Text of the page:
Ellis Island

America’s gateway
Ellis Island

Ellis Island, situated proudly alongside the Statue of Liberty, is the symbolic gateway into New York City. But it wasn’t always such a striking American symbol. Prior to earning its title as America’s most famous immigration station, Ellis Island had to undergo a number of transformations. First it was “Kioshk Island” to Native Americans, then “Oyster” to the Dutch and English colonialists–then Dyre, Bucking, Gibbet…the list goes on. It was only after its purchase by Samuel Ellis in the 1770s that it finally became “Ellis Island”. But even then it wasn’t an immigration site. For years it was the home of Fort Gibson. This military installation was designed as a defensive response against the British who had so easily blockaded the harbor during the Revolutionary War. It wasn’t until the late 19th century that Ellis Island finally earned its true claim to fame.

From 1892 to 1954, millions of eager and hopeful men, women, and children had set foot on its shores. Those daring trailblazers, huddled together within the confines of Ellis Island’s immigrant inspection station, had come from a diverse range of backgrounds, occupations, and cultures. Although they had their differences, here on Ellis Island they were all seeking the same thing: a new life. Throughout its 62 years of operation, Ellis Island would end up giving over 12 million immigrants new lives. The majority of those immigrants had come from Europe: namely Germany, Russia, Italy, and Ireland. Because of the sheer amount of immigrants that entered through its gates, it is now believed that about 40% of Americans can trace their ancestry back to that humble, yet promising isle.

Today, Ellis Island and the immigrant station that once welcomed millions of new American citizens is a major national landmark. Although since 1954 it is no longer in use, millions of people still flock there as visitors, hoping to connect with and celebrate the vision of opportunity that the island projects. After having gone through a whopping 165 million dollar restoration during the latter half of the 20th century, it’s now the perfect time to visit.

How do you get there? Statue Cruises, authorized by National Park Services, provides ferry rides to the island. You can catch this ferry at Battery Park in Lower Manhattan and Liberty State Park in Jersey City. Expect stunning views along the way.

Within the Main Building of the former immigration station, now exists the Ellis Island museum. A 45 minute audio tour, included with each ferry ticket, will help educate and guide visitors. In addition, tour guides are also available as an option to help you better explore the island. Have ancestors that arrived on Ellis Island? Explore immigrant records at the American Family Immigration History Center and trace your ancestry. Relive the immigrant experience, explore the storied legacy of Ellis Island and American immigration, be awed by stunning Downtown Manhattan and Statue of Liberty views–all with your visit.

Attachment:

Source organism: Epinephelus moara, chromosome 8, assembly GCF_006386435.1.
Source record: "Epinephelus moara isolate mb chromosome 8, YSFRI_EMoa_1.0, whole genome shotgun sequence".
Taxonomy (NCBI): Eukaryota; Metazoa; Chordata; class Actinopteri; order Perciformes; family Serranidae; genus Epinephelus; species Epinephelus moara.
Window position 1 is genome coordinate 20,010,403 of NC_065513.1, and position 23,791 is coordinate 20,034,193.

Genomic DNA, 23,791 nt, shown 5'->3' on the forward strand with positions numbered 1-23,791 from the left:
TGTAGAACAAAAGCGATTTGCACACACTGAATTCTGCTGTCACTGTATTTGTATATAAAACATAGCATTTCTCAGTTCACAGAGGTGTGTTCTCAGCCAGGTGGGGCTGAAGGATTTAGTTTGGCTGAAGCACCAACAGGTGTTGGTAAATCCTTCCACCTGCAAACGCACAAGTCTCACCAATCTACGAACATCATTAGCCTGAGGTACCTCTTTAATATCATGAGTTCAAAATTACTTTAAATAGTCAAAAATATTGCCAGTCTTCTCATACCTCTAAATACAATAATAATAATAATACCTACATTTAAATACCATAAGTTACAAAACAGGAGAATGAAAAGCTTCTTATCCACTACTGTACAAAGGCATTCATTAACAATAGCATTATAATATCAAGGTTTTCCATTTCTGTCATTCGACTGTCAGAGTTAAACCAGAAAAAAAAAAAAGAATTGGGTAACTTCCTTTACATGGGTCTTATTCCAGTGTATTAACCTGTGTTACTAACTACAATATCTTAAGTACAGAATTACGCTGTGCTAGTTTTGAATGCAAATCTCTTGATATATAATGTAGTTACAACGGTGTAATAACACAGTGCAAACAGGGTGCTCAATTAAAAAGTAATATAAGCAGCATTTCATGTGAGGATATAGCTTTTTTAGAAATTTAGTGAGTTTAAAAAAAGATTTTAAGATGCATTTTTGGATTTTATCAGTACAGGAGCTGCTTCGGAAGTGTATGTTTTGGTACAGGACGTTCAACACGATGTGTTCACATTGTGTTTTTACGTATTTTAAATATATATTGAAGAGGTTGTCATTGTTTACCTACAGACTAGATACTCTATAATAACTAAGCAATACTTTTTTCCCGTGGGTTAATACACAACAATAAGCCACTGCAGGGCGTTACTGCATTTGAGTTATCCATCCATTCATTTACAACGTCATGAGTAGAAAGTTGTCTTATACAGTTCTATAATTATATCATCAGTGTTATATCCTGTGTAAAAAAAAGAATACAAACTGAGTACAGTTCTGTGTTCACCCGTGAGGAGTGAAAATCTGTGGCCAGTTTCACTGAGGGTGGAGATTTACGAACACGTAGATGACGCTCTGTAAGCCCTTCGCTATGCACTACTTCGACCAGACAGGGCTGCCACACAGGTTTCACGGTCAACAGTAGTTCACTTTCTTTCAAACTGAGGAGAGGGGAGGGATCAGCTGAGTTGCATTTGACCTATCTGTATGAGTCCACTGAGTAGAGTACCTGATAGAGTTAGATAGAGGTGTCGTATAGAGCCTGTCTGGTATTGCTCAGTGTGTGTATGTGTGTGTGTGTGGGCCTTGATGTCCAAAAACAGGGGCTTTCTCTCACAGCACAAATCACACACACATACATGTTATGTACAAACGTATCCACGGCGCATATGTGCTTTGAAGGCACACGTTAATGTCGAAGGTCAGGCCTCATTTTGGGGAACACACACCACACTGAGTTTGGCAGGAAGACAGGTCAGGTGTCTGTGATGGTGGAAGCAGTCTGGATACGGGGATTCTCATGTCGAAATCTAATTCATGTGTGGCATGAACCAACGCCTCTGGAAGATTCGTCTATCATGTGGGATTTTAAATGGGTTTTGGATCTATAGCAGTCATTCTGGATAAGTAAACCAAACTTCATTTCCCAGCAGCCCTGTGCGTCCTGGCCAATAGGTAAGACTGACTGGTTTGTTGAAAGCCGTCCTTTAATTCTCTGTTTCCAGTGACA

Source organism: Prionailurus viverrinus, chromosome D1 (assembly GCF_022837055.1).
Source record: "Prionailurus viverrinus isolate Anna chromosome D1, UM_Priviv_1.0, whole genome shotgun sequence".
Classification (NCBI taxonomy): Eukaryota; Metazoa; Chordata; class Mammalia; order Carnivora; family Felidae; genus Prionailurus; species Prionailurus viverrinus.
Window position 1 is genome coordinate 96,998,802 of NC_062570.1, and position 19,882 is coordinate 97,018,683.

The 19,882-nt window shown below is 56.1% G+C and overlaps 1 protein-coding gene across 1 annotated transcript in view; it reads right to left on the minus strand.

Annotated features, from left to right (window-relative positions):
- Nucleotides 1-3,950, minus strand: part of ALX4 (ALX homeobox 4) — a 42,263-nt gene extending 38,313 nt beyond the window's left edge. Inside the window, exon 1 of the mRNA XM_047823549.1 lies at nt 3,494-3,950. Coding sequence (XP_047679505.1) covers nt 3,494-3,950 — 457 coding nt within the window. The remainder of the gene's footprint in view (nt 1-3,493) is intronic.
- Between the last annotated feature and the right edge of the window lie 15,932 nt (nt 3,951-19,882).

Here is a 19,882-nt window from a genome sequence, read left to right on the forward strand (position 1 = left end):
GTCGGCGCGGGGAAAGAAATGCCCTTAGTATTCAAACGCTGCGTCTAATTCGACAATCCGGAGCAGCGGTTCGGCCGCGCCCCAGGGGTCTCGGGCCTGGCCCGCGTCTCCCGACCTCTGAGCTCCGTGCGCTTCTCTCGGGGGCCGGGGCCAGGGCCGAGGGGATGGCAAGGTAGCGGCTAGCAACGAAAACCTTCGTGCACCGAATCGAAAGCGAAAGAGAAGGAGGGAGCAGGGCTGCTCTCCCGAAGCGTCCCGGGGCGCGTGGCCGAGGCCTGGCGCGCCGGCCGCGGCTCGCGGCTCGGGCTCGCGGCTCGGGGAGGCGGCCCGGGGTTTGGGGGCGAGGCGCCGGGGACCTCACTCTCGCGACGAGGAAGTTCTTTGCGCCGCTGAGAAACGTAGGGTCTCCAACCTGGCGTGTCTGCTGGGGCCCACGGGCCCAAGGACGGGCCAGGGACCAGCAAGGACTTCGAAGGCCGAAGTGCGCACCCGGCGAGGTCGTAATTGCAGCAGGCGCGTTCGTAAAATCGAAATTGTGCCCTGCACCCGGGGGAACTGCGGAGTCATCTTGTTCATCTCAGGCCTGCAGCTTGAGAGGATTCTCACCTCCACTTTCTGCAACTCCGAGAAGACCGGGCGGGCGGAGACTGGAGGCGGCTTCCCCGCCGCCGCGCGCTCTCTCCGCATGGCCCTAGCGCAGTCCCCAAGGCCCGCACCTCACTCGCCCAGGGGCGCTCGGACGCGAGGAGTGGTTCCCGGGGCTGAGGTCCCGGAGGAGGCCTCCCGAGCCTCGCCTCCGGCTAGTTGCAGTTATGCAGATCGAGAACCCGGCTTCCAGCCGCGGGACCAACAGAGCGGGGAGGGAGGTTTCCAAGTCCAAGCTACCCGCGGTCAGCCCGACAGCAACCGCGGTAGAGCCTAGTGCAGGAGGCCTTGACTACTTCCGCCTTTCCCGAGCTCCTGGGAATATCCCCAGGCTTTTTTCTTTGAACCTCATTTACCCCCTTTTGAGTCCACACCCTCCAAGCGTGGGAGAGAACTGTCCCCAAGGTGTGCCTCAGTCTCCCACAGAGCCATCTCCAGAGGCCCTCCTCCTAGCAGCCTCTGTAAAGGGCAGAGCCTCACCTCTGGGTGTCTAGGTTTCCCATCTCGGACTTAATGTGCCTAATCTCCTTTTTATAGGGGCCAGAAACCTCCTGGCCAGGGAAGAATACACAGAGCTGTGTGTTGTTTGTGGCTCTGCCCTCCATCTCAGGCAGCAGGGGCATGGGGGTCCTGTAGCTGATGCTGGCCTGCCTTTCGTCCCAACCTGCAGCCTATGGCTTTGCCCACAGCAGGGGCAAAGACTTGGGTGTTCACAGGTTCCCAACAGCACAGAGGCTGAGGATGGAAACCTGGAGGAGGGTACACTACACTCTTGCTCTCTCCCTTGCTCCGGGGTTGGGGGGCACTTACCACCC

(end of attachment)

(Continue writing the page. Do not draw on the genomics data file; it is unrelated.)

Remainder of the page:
Fun Fact: Only 2% of the immigrants who tried to enter the United States through Ellis Island were rejected. However, this didn’t stop the island from being nicknamed “Heartbreak Island” after the many that still failed to make it through.

All Ages All Seasons Attractions Historical Lower Manhattan Manhattan Museums Season

Ellis Island, Jersey City, NY 07305


(917) 299-3843


Location & Nearby Spots

Provide us with your trip information


All Things To Do
Attractions Passes
Broadway and Off Broadway
Entertainment & Nightlife
Free Things To Do
History & Heritage
Recreation and Sports
Spas & Salons
Special Events
Tours & Sightseeing
All Ages
Kids 2-11
Child 12-17
Adults 18-62
Senior 63 +
Staten Island

Provide us with your trip plan information


Provide us with your trip plan information

GoVisitNYC is committed to protecting your privacy. If you sign on, petitions, or use our contact tools, we retain the information you provided to primarily manage our mailing lists, and secondarily to transmit only your information requests to our partners. We do not sell our email list. We do not share or distribute your contact information unless specifically stated so. We may have joint campaigns with one of our partners and in those cases will explicitly state that we are doing so. In those cases, if your information will be shared with another organization in order to facilitate email delivery, list management, and other stated purposes, we will explicitly make notice on any campaign. If you are submitting your information to one of our campaigns or website, you are opting into the sharing of your information for the stated purposes and will be treated as so. We will only share information which you submit at the time of notice and will not share any person's information obtained from other past or future campaigns, knowingly or on purpose. We sometimes carry out our business or operate our website using third party tools. Information may be shared with the operators of those tools in connection with our use of those tools to operate our website.